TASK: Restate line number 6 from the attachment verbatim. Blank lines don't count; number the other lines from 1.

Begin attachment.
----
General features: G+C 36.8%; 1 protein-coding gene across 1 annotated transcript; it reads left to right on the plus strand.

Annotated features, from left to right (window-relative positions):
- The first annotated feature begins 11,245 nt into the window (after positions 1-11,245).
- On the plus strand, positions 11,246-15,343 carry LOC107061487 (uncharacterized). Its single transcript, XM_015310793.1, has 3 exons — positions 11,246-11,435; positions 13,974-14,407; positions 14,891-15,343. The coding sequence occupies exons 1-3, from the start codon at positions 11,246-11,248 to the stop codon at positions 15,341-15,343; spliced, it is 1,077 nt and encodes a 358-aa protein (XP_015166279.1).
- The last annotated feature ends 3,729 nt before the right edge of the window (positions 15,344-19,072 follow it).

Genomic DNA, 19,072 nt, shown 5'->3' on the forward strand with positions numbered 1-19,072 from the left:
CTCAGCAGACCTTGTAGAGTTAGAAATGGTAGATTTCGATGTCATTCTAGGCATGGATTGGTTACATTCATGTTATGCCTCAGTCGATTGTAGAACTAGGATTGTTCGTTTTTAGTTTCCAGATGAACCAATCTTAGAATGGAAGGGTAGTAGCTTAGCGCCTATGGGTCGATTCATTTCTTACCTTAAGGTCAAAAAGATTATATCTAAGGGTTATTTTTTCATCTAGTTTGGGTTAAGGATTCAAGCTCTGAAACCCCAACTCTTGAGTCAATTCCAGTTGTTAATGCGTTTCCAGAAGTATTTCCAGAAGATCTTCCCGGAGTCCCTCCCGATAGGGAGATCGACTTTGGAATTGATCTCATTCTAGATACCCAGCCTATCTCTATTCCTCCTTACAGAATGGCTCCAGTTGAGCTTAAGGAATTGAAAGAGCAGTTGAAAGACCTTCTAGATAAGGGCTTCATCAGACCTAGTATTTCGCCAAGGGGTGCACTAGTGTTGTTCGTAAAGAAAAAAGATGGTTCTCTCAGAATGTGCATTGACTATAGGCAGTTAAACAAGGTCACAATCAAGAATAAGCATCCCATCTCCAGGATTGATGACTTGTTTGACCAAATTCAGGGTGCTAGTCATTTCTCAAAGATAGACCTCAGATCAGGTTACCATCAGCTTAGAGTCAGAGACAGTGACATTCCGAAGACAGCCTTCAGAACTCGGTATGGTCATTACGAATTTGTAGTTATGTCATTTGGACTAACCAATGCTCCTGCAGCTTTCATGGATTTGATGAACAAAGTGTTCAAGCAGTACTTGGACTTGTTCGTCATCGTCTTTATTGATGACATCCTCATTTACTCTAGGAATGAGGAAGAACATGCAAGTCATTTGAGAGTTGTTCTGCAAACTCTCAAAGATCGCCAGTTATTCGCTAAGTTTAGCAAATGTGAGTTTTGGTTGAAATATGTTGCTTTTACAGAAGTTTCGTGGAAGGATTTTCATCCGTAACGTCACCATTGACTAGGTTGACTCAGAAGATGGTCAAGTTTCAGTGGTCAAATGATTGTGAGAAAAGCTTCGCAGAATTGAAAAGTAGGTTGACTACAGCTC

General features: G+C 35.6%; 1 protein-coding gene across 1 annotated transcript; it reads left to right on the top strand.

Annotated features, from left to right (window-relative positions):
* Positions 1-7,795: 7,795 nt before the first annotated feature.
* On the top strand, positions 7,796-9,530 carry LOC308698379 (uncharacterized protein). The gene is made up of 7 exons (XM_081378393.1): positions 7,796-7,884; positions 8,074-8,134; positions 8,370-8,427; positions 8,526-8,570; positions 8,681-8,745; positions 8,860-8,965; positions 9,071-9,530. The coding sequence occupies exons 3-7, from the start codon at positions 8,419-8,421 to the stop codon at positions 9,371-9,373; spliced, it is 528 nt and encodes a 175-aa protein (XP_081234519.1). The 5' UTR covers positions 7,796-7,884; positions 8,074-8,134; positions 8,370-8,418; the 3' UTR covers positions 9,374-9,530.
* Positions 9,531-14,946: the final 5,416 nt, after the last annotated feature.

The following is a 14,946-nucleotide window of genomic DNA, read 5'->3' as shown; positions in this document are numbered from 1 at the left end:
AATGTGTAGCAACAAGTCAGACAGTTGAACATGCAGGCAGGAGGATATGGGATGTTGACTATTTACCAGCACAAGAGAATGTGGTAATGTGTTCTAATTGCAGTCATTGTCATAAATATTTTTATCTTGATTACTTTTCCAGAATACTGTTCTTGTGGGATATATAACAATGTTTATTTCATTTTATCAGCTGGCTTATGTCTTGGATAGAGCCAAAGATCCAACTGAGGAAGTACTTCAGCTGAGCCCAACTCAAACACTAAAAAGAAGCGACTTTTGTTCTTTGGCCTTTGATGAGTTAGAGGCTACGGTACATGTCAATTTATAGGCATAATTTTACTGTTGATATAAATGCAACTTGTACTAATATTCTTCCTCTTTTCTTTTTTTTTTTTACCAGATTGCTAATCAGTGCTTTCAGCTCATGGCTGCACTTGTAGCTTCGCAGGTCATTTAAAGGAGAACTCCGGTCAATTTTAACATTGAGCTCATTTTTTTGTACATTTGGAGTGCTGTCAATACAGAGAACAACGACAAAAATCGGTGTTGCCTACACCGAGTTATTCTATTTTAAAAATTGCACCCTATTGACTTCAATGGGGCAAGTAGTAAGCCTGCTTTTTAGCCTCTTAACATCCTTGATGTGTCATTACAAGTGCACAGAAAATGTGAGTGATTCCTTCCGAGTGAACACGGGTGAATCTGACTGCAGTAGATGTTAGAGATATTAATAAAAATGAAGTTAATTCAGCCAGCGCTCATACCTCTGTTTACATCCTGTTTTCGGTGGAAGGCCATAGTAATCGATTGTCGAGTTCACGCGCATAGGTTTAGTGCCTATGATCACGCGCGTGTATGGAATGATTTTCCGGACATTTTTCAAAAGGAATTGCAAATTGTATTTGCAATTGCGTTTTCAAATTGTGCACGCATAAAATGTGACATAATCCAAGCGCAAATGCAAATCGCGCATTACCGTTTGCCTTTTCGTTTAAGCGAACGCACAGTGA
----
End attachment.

Genomic DNA, 19,072 nt, shown 5'->3' on the forward strand with positions numbered 1-19,072 from the left: